Thorton momentarily envied his friend's good fortune, but he realized how he had acquired it. Perry was a fine looking man with curly brown hair and dark eyes. He cut a very dashing figure in his brand new frock coat. And there, on the table, next to his breakfast, was a brand-new tricorn. "She must like you very much. Who is she? A rich widow?"
"Almost as good. She is a butcher's wife. She's going to send round some mutton for you and I tonight, which Cook will happily ruin for us." His tone was jovial.
"A married woman?" Thorton was scandalized.
Perry waved his fork at him. "I see you haven't entirely given up your plan to become a preacher. Ten years of service with the British navy ought to have taught you that many a woman is married to a cuckold."
Thorton eyed his friend's fine coat. Many things chased through his mind, not a few of which were the sordid transactions he had endured in the middle deck in the days before he became an officer. He sighed and stirred his congealing mass of disagreeable oatmeal. "I couldn't do it, Perry. But if you and she are content with the arrangement and her husband doesn't find out, I suppose that's the way things are."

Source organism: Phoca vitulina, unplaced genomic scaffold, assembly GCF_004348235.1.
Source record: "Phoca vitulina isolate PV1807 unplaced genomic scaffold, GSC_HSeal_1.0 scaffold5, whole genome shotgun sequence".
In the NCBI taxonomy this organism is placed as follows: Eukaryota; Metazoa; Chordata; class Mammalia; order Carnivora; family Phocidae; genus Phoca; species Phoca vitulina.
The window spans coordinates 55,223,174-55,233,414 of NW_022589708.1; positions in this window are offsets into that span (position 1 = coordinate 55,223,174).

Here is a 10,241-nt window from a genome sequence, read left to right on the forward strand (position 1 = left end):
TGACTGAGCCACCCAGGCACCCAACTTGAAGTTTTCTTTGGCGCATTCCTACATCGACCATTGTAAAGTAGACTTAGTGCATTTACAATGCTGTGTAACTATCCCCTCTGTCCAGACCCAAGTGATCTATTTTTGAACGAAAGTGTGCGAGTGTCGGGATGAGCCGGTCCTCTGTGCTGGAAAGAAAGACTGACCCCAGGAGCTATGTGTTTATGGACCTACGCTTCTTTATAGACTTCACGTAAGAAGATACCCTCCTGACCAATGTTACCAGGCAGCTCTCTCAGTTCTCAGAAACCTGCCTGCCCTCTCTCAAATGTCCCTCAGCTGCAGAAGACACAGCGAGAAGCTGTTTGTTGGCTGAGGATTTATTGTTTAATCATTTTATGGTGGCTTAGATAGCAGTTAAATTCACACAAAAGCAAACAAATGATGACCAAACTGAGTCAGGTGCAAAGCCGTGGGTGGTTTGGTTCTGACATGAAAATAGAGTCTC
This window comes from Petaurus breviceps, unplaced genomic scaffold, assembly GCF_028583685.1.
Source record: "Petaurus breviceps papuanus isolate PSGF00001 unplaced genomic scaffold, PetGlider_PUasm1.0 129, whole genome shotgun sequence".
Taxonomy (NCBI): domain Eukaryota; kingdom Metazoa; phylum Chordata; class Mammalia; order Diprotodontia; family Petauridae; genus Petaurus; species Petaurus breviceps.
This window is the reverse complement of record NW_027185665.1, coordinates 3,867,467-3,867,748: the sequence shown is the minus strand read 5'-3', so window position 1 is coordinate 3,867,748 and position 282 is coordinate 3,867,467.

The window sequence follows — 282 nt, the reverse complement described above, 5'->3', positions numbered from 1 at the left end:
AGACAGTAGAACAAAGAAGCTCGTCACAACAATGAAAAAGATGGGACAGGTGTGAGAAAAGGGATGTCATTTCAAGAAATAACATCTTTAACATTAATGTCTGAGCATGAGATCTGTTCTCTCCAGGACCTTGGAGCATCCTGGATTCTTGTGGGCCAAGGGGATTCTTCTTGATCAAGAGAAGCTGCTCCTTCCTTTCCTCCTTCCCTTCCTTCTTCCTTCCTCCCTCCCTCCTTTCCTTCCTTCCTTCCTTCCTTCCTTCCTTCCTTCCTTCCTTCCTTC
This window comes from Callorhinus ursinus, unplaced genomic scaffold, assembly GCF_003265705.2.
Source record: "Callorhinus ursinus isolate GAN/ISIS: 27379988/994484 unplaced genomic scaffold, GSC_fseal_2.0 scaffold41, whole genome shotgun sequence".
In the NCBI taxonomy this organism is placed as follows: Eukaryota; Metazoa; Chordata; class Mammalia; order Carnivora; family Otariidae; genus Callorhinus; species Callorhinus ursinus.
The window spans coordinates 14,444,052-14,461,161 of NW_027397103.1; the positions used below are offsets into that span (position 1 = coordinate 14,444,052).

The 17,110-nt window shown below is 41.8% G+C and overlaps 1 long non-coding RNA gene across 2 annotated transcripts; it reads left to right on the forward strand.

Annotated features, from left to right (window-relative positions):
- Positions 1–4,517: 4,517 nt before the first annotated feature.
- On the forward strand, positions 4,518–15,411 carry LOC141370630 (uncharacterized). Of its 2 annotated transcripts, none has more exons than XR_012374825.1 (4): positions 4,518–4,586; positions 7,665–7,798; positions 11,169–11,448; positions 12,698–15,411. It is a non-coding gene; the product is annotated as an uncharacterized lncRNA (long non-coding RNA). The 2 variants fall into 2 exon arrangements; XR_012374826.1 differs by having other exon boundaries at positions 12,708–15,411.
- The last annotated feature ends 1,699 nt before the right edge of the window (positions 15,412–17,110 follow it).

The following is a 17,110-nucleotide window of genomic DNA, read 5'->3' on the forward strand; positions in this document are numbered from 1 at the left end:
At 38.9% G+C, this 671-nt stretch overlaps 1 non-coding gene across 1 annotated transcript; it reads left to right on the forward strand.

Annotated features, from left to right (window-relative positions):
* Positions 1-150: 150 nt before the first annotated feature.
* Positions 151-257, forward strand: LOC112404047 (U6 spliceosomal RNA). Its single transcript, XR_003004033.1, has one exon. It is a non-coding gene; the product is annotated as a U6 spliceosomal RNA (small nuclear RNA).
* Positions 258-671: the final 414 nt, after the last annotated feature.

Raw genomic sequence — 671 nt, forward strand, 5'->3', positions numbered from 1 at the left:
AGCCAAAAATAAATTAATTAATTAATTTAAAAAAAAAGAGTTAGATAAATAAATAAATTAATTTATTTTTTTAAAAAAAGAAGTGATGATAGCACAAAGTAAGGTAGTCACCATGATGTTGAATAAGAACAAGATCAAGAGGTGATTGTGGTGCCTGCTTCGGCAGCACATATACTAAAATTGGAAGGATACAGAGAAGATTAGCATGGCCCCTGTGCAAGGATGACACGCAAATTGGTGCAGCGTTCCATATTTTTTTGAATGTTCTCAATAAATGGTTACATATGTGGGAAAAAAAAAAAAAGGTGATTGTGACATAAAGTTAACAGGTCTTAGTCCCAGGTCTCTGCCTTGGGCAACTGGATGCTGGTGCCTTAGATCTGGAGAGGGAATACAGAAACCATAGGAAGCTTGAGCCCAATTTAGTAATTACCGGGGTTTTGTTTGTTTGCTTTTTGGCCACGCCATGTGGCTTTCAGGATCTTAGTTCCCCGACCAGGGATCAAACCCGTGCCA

Lieutenant Roger Perry grinned at him as he lounged over the remains of his own breakfast. "I plan to go up to the Admiralty today and see if there are any orders. There won't be, but if there are, I'll beg them to give me yours since you've been sick. Which they won't, but maybe we'll get a piece of luck and find a new clerk that hasn't yet had his humanity crushed by the British navy." His tone was cheerful. "There's no reason for you to go out in this rain when you aren't well."
"I'm much better, thank you. And I'm bored and restless. I'll walk up with you and you can tell me all about Madame Butcher and her mutton. I wouldn't mind a pair of mutton chops tonight."
"Are you certain? 'Tis powerful cold and windy and the rain is coming down in needles."
Thorton smiled across at his handsome friend and said, "Yes, I'll come." His hair was a sandy blond and his face had paled over the winter, but there was a slight blush of color in it.